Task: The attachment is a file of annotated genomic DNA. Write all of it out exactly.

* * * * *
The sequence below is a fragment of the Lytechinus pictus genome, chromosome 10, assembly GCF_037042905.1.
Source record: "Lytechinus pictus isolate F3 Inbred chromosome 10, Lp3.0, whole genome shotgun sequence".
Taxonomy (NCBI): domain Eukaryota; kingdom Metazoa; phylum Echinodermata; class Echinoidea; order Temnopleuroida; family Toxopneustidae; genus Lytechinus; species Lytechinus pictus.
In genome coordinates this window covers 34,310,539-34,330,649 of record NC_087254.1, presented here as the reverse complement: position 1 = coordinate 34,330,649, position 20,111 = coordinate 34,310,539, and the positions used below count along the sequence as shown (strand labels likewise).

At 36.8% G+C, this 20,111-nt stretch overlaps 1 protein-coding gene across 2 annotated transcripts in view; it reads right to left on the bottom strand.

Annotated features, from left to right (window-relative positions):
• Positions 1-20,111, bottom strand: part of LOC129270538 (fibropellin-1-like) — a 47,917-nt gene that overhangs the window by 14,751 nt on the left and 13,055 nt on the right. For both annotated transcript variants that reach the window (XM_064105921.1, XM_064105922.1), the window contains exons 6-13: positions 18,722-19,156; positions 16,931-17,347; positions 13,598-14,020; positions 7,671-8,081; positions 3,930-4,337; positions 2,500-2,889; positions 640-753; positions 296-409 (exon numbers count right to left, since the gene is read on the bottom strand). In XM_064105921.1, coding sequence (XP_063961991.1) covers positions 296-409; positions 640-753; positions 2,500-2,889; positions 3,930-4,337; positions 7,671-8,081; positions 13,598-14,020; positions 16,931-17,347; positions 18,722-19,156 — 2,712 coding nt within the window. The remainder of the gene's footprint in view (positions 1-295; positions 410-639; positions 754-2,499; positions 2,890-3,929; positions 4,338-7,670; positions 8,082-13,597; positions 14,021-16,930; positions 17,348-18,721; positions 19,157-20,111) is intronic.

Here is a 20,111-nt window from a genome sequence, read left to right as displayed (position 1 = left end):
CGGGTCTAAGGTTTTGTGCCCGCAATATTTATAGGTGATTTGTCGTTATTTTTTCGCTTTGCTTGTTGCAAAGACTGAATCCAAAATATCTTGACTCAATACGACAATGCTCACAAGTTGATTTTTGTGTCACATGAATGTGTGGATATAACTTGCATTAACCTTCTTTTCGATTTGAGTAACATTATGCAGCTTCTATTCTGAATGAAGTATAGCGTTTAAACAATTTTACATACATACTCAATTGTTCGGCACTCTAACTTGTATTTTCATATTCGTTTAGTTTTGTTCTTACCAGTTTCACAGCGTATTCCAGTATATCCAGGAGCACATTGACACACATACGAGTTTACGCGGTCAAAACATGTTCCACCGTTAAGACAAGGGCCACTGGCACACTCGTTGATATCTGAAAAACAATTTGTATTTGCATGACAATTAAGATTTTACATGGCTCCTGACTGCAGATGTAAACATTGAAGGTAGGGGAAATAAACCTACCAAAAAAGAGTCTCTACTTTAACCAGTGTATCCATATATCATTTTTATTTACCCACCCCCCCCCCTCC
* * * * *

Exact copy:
The sequence below is a fragment of the Lytechinus pictus genome, chromosome 10, assembly GCF_037042905.1.
Source record: "Lytechinus pictus isolate F3 Inbred chromosome 10, Lp3.0, whole genome shotgun sequence".
Taxonomy (NCBI): domain Eukaryota; kingdom Metazoa; phylum Echinodermata; class Echinoidea; order Temnopleuroida; family Toxopneustidae; genus Lytechinus; species Lytechinus pictus.
In genome coordinates this window covers 34,310,539-34,330,649 of record NC_087254.1, presented here as the reverse complement: position 1 = coordinate 34,330,649, position 20,111 = coordinate 34,310,539, and the positions used below count along the sequence as shown (strand labels likewise).

At 36.8% G+C, this 20,111-nt stretch overlaps 1 protein-coding gene across 2 annotated transcripts in view; it reads right to left on the bottom strand.

Annotated features, from left to right (window-relative positions):
• Positions 1-20,111, bottom strand: part of LOC129270538 (fibropellin-1-like) — a 47,917-nt gene that overhangs the window by 14,751 nt on the left and 13,055 nt on the right. For both annotated transcript variants that reach the window (XM_064105921.1, XM_064105922.1), the window contains exons 6-13: positions 18,722-19,156; positions 16,931-17,347; positions 13,598-14,020; positions 7,671-8,081; positions 3,930-4,337; positions 2,500-2,889; positions 640-753; positions 296-409 (exon numbers count right to left, since the gene is read on the bottom strand). In XM_064105921.1, coding sequence (XP_063961991.1) covers positions 296-409; positions 640-753; positions 2,500-2,889; positions 3,930-4,337; positions 7,671-8,081; positions 13,598-14,020; positions 16,931-17,347; positions 18,722-19,156 — 2,712 coding nt within the window. The remainder of the gene's footprint in view (positions 1-295; positions 410-639; positions 754-2,499; positions 2,890-3,929; positions 4,338-7,670; positions 8,082-13,597; positions 14,021-16,930; positions 17,348-18,721; positions 19,157-20,111) is intronic.

Here is a 20,111-nt window from a genome sequence, read left to right as displayed (position 1 = left end):
CGGGTCTAAGGTTTTGTGCCCGCAATATTTATAGGTGATTTGTCGTTATTTTTTCGCTTTGCTTGTTGCAAAGACTGAATCCAAAATATCTTGACTCAATACGACAATGCTCACAAGTTGATTTTTGTGTCACATGAATGTGTGGATATAACTTGCATTAACCTTCTTTTCGATTTGAGTAACATTATGCAGCTTCTATTCTGAATGAAGTATAGCGTTTAAACAATTTTACATACATACTCAATTGTTCGGCACTCTAACTTGTATTTTCATATTCGTTTAGTTTTGTTCTTACCAGTTTCACAGCGTATTCCAGTATATCCAGGAGCACATTGACACACATACGAGTTTACGCGGTCAAAACATGTTCCACCGTTAAGACAAGGGCCACTGGCACACTCGTTGATATCTGAAAAACAATTTGTATTTGCATGACAATTAAGATTTTACATGGCTCCTGACTGCAGATGTAAACATTGAAGGTAGGGGAAATAAACCTACCAAAAAAGAGTCTCTACTTTAACCAGTGTATCCATATATCATTTTTATTTACCCACCCCCCCCCCTCC